Gender Bias in Student Evaluations of Teaching: ‘Punish[ing] Those Who Fail To Do Their Gender Right’

Sophie Adams, Sheree Bekker, Yanan Fan, Tess Gordon, Laura J. Shepherd, Eve Slavich, David Waters

Research output: Contribution to journalArticlepeer-review

21 Citations (SciVal)


A significant body of work problematises the assumption that student evaluations of teaching (SET) actually measure teaching quality. This is concerning, given that SET are increasingly relied upon not only to evaluate candidates for employment (so job acquisition is influenced by flawed data) but also to inform performance metrics for those in employment (so job security is influenced by flawed data). This paper presents qualitative research conducted at a large public university in Australia. The findings suggest that student evaluations of teaching seem to measure conformity with gendered expectations rather than teaching quality, with particularly negative effects for women. The integration of SET into performance management practices within institutions of higher education could be entrenching inequalities amongst university staff that could ultimately disadvantage female academics.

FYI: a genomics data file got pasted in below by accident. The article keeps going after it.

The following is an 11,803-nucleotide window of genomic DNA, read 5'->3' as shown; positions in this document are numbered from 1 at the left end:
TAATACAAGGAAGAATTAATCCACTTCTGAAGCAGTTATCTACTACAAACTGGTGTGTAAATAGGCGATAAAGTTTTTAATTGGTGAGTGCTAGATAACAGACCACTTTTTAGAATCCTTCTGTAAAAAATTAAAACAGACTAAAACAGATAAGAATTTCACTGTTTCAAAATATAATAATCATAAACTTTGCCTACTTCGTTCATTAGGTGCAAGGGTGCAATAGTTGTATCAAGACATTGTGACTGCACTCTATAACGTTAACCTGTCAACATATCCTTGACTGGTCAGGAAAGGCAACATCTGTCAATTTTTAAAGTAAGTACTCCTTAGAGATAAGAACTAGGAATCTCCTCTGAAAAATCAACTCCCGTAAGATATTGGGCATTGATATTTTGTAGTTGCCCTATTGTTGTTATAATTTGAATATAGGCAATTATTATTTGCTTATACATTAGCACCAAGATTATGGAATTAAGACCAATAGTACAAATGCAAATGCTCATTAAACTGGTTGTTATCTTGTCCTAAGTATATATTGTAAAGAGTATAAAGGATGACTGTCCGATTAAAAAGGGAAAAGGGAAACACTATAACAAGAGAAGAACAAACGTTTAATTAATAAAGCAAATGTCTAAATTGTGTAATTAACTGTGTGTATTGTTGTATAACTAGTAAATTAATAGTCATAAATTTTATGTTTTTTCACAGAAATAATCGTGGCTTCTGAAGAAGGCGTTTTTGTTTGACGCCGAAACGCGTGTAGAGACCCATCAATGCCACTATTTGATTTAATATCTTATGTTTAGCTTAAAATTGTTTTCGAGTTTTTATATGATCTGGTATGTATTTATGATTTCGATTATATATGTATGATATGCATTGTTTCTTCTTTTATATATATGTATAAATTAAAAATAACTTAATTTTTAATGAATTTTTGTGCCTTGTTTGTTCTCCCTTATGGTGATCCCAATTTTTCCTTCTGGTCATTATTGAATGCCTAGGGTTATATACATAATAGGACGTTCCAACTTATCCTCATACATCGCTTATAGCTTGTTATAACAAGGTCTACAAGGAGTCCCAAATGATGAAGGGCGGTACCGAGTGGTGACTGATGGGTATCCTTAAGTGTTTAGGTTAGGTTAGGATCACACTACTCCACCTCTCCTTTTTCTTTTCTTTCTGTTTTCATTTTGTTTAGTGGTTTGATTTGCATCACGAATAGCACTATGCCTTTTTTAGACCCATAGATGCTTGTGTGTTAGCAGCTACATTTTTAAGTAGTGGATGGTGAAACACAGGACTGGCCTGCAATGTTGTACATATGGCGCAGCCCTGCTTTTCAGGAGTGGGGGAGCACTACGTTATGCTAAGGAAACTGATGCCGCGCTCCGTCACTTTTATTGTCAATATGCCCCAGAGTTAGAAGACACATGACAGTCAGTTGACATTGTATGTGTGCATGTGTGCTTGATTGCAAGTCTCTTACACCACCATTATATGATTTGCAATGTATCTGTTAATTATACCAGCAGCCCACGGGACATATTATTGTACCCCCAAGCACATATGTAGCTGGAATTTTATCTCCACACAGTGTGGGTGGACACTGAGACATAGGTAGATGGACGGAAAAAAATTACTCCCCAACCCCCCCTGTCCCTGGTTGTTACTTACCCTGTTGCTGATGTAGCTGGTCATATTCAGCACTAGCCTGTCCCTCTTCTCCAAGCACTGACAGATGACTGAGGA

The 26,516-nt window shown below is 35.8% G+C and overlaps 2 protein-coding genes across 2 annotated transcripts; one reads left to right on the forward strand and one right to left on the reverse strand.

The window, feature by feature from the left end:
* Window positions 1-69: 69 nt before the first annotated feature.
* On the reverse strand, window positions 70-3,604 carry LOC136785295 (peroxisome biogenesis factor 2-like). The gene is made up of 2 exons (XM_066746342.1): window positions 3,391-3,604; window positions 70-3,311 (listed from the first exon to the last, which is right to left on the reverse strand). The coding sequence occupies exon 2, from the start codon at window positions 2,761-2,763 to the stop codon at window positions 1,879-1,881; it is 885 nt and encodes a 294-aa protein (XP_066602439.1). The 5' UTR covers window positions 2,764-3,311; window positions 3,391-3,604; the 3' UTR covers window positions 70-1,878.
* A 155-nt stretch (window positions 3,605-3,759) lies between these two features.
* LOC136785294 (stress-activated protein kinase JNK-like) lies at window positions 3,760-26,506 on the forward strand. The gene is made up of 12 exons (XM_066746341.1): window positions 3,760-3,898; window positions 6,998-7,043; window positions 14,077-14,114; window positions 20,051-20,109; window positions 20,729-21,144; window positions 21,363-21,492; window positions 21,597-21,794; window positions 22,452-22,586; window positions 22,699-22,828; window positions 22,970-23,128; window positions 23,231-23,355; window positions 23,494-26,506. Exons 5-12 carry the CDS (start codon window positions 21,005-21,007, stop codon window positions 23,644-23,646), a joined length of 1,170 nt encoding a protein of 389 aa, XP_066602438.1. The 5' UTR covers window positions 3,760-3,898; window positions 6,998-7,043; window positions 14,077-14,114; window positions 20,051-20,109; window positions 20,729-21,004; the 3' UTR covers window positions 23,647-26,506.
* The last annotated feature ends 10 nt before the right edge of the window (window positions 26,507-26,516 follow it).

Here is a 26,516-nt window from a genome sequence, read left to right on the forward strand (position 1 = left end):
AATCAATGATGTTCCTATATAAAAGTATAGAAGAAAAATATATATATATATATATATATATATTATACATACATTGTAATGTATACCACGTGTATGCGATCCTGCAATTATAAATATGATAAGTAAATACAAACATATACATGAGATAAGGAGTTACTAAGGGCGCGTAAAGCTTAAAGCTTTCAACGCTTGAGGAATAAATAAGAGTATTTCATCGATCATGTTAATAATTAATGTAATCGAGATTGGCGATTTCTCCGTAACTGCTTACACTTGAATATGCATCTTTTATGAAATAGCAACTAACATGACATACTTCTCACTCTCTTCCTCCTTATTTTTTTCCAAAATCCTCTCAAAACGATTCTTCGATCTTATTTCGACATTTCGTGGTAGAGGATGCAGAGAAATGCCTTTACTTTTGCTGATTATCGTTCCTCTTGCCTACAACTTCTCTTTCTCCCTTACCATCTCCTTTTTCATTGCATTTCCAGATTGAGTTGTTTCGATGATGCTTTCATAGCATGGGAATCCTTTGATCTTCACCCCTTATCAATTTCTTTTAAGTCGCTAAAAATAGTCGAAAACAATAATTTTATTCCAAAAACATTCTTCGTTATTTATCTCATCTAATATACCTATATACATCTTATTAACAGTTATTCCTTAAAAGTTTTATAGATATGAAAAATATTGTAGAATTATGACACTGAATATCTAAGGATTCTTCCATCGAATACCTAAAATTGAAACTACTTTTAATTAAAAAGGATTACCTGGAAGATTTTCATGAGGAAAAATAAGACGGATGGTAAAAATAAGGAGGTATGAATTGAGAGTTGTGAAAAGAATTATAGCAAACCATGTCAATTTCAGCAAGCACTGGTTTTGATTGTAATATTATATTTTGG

Original languageEnglish
Pages (from-to)787-807
Number of pages21
JournalHigher Education
Issue number4
Early online date16 Mar 2021
Publication statusPublished - 30 Apr 2022

Bibliographical note

Funding Information:
This study was funded by Division of the Deputy Vice-Chancellor Academic, UNSW. The funders had no role in study design, data collection and analysis, decision to publish, or preparation of the manuscript.

Publisher Copyright:
© 2021, The Author(s), under exclusive licence to Springer Nature B.V.


  • Evaluation
  • Gender
  • Performance
  • Quality
  • Teaching

ASJC Scopus subject areas

  • Education


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